Parents can help their children develop those skills most of all by reading aloud to them every day. Unfortunately, less than 50 percent of American children under 5, and only 57 percent of those in Pennsylvania, are read to every day. Many parents weren't read to as children, don't have access to books, or don't understand the impact a simple daily routine can have on their children's lives.
How can we get this message to parents before their children enter school? It turns out that pediatricians are the ideal messengers.
Pediatricians have earned the trust of parents, and 96 percent of children 5 and under visit a doctor at least once a year. That gives pediatricians unmatched access to families during the most critical years of a child's life.
That's why, through the Reach Out and Read program, I became one of 27,000 doctors nationwide who make school readiness a standard component of the care we provide beginning at 6 months of age. Reach Out and Read's evidence-based model has pediatric primary-care providers giving each of their patients a new, age-appropriate book at every checkup and speaking with their parents about the importance of reading aloud to them every day.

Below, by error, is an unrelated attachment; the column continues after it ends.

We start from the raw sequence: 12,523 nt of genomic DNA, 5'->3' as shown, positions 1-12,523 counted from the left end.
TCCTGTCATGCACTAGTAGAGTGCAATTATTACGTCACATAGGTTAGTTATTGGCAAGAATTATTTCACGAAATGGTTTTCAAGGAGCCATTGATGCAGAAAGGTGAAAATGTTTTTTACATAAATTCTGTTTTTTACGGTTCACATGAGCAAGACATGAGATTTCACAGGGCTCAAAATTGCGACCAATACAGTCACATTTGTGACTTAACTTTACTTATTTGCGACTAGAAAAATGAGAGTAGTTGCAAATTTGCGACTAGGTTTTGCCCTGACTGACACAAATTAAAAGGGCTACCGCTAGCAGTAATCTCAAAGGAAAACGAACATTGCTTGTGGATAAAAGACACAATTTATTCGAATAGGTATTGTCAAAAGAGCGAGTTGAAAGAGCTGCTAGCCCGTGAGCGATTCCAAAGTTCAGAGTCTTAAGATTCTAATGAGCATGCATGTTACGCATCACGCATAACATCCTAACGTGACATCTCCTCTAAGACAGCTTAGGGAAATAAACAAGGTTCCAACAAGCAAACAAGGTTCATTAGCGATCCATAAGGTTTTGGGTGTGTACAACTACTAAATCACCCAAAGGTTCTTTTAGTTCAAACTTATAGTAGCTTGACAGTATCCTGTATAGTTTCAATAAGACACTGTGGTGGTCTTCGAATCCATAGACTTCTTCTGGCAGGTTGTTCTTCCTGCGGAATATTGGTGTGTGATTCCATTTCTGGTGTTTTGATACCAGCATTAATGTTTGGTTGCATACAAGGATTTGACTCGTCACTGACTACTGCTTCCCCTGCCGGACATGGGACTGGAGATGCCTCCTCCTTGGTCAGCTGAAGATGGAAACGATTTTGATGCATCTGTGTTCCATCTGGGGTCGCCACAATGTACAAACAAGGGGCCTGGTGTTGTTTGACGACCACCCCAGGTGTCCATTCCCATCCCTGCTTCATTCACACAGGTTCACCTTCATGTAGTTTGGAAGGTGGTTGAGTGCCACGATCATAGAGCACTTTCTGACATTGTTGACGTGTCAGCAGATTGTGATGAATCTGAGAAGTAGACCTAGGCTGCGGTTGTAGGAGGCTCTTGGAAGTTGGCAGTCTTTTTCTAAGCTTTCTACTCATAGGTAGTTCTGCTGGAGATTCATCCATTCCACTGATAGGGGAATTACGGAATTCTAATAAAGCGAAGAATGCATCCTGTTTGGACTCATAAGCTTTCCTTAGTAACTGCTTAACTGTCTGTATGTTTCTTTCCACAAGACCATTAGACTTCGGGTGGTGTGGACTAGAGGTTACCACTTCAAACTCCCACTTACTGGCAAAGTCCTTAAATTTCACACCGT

Reach Out and Read was founded in 1989 by pediatricians and early-childhood educators, and 14 published studies have shown it works. In Pennsylvania, the 74,334 young children and families involved in the program read together more often. These children enter kindergarten more prepared to succeed, with larger vocabularies and stronger language skills.
A key recommendation of the Casey Foundation report is to embed reading "in the agencies and institutions that work and interact with young children and families." Reach Out and Read is working to achieve that goal in Pennsylvania and nationwide, to address the obstacles low-income children and families face, and to actively engage parents in the process.
Parents and pediatricians may not be able to solve this problem on our own. But we can ensure that more children have the tools and the opportunity to excel in school and life.
Dr. Trude Haecker is a pediatrician at the Children's Hospital of Philadelphia and the medical director of Reach Out and Read Greater Philadelphia. For more information, see www.reachoutandread.org and www.rorgp.org.